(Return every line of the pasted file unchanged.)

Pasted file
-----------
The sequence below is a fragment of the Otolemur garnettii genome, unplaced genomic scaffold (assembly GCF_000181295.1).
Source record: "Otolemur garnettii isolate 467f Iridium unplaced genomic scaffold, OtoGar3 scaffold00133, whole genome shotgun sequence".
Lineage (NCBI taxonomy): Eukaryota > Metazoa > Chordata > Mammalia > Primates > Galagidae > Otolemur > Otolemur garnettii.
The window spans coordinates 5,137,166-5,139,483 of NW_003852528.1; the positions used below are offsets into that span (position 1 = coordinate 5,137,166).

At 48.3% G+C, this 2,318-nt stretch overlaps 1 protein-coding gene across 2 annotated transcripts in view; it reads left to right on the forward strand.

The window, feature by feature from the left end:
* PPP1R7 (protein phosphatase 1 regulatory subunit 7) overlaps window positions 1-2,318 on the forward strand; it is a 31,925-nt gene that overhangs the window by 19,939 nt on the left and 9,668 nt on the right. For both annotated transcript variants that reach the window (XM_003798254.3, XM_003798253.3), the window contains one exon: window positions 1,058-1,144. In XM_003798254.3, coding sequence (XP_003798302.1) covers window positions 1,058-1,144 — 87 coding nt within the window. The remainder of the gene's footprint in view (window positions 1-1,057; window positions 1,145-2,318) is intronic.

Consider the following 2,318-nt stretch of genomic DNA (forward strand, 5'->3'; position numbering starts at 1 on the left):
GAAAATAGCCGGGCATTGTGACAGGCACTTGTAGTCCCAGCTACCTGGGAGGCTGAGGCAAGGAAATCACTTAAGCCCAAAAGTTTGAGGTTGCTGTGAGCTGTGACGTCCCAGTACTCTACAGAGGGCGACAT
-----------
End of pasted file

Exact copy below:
The sequence below is a fragment of the Otolemur garnettii genome, unplaced genomic scaffold (assembly GCF_000181295.1).
Source record: "Otolemur garnettii isolate 467f Iridium unplaced genomic scaffold, OtoGar3 scaffold00133, whole genome shotgun sequence".
Lineage (NCBI taxonomy): Eukaryota > Metazoa > Chordata > Mammalia > Primates > Galagidae > Otolemur > Otolemur garnettii.
The window spans coordinates 5,137,166-5,139,483 of NW_003852528.1; the positions used below are offsets into that span (position 1 = coordinate 5,137,166).

At 48.3% G+C, this 2,318-nt stretch overlaps 1 protein-coding gene across 2 annotated transcripts in view; it reads left to right on the forward strand.

The window, feature by feature from the left end:
* PPP1R7 (protein phosphatase 1 regulatory subunit 7) overlaps window positions 1-2,318 on the forward strand; it is a 31,925-nt gene that overhangs the window by 19,939 nt on the left and 9,668 nt on the right. For both annotated transcript variants that reach the window (XM_003798254.3, XM_003798253.3), the window contains one exon: window positions 1,058-1,144. In XM_003798254.3, coding sequence (XP_003798302.1) covers window positions 1,058-1,144 — 87 coding nt within the window. The remainder of the gene's footprint in view (window positions 1-1,057; window positions 1,145-2,318) is intronic.

Consider the following 2,318-nt stretch of genomic DNA (forward strand, 5'->3'; position numbering starts at 1 on the left):
GAAAATAGCCGGGCATTGTGACAGGCACTTGTAGTCCCAGCTACCTGGGAGGCTGAGGCAAGGAAATCACTTAAGCCCAAAAGTTTGAGGTTGCTGTGAGCTGTGACGTCCCAGTACTCTACAGAGGGCGACAT